Blue Cross of CA. V. Anesthesia Care Assoc. Med. Group

Decision Date27 August 1999
Docket NumberNo. 98-55884,No. 98-15258,No. 98-15843,No. 98-15257,98-15258,98-15257,98-15843,98-55884
Citation187 F.3d 1045
CourtU.S. Court of Appeals — Ninth Circuit

James H. Fleming, Fleming & Phillips, Walnut Creek, California, for the petitioner-appellant.

Edward P. Sangster, McKenna & Cuneo, San Francisco, California, for the respondents-appellees.

Appeals from the United States District Court for the Northern District of California Maxine M. Chesney, District Judge, Presiding.D.C. No. CV 97-01654 MMC, CV 97-01655 MMC.

Appeal from the United States District Court for the Eastern District of California Garland E. Burrell, Jr., District Judge, Presiding. D.C. Nos. CV-97-00841 GEB

Appeal from the United States District Court for the Central District of California Consuelo B. Marshall, District Judge, Presiding. D.C. No. CV 97-03425 CBM.

Before: John T. Noonan and A. Wallace Tashima, Circuit Judges, and Jane A. Restani, Court of International Trade Judge.* Opinion by Judge Tashima


TASHIMA, Circuit Judge:

We are asked to determine whether the claims of medical providers against a health care plan for breach of their provider agreements are preempted by the Employee Retirement Income Security Act of 1974 ("ERISA"), 29 U.S.C. S 1001 et seq. We conclude that the fact that these medical providers obtained assignments of benefits from beneficiaries of ERISA-covered health care plans does not convert their claims into claims for benefits under ERISA-covered health care plans, and that the medical providers' claims do not otherwise fall within ERISA's express preemption clause, S 514(a), 29 U.S.C. S 1144(a). We, therefore, affirm the judgments of the district courts dismissing these actions for lack of subject matter jurisdiction.

A. Medical Provider Agreements

This litigation arises from a fee dispute between four medical providers -- Anesthesia Care Associates Medical Group, Inc. ("Anesthesia Care"), Anesthesiology Consultants of Contra Costa County Medical Group, Inc. ("Anesthesiology Consultants"), Kern Bone and Joint Specialists, Incorporated ("Kern Bone"), and Beaver Medical Clinic, Inc. ("Beaver Medical") (collectively "Providers") -- who participate in the Prudent Buyer Plan, a medical care plan offered by Blue Cross of California ("Blue Cross"). As of July, 1997, the Prudent Buyer Plan had more than two million members; approximately 39 percent of these members were provided the Prudent Buyer Plan by their private employers as part of the employees' health benefit coverage, and approximately 61 percent were either individual subscribers or were provided the Plan by government employers or special California state programs.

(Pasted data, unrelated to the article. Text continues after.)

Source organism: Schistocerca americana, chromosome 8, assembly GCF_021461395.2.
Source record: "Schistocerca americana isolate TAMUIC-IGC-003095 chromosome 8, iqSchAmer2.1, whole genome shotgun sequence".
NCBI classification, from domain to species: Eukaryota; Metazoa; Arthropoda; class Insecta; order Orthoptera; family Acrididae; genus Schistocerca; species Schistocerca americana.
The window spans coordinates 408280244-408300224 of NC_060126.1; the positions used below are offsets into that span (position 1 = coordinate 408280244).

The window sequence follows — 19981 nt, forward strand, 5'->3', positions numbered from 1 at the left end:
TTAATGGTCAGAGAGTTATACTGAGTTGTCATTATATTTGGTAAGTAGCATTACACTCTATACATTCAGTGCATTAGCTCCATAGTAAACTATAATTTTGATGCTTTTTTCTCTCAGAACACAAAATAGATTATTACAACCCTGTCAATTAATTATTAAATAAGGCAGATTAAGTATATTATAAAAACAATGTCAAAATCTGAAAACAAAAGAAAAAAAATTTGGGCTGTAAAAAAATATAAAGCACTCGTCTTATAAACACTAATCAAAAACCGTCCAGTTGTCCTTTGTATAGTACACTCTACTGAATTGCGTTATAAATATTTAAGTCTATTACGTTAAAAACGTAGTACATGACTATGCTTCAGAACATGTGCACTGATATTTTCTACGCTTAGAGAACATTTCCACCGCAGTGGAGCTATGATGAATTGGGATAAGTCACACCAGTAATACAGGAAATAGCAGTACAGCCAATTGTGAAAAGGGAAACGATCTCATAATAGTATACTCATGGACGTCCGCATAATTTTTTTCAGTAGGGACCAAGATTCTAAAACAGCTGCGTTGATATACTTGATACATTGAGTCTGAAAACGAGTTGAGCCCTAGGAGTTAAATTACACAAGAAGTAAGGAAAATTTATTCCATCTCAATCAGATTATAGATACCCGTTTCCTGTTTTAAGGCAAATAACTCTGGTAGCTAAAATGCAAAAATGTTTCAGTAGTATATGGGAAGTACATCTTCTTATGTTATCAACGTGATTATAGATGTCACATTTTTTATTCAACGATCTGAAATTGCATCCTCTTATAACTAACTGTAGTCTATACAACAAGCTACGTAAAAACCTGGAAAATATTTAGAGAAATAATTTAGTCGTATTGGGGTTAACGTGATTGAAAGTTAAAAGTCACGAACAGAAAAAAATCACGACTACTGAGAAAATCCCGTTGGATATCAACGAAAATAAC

As part of the Prudent Buyer Plan, Blue Cross enters into a standardized contract, the Participating Physician Agreement (the "provider agreement"), with physicians. More than 30,000 physicians, including those affiliated with the Providers, have entered into one or the other of two versions of the provider agreement.1 Under these provider agreements, Blue Cross agrees to identify the participating physicians in the information materials it distributes to members of the Prudent Buyer Plan and to direct its subscribers to these physicians. In turn, the physicians agree to accept payment from Blue Cross for services rendered to Prudent Buyer Plan subscribers according to specified fee schedules.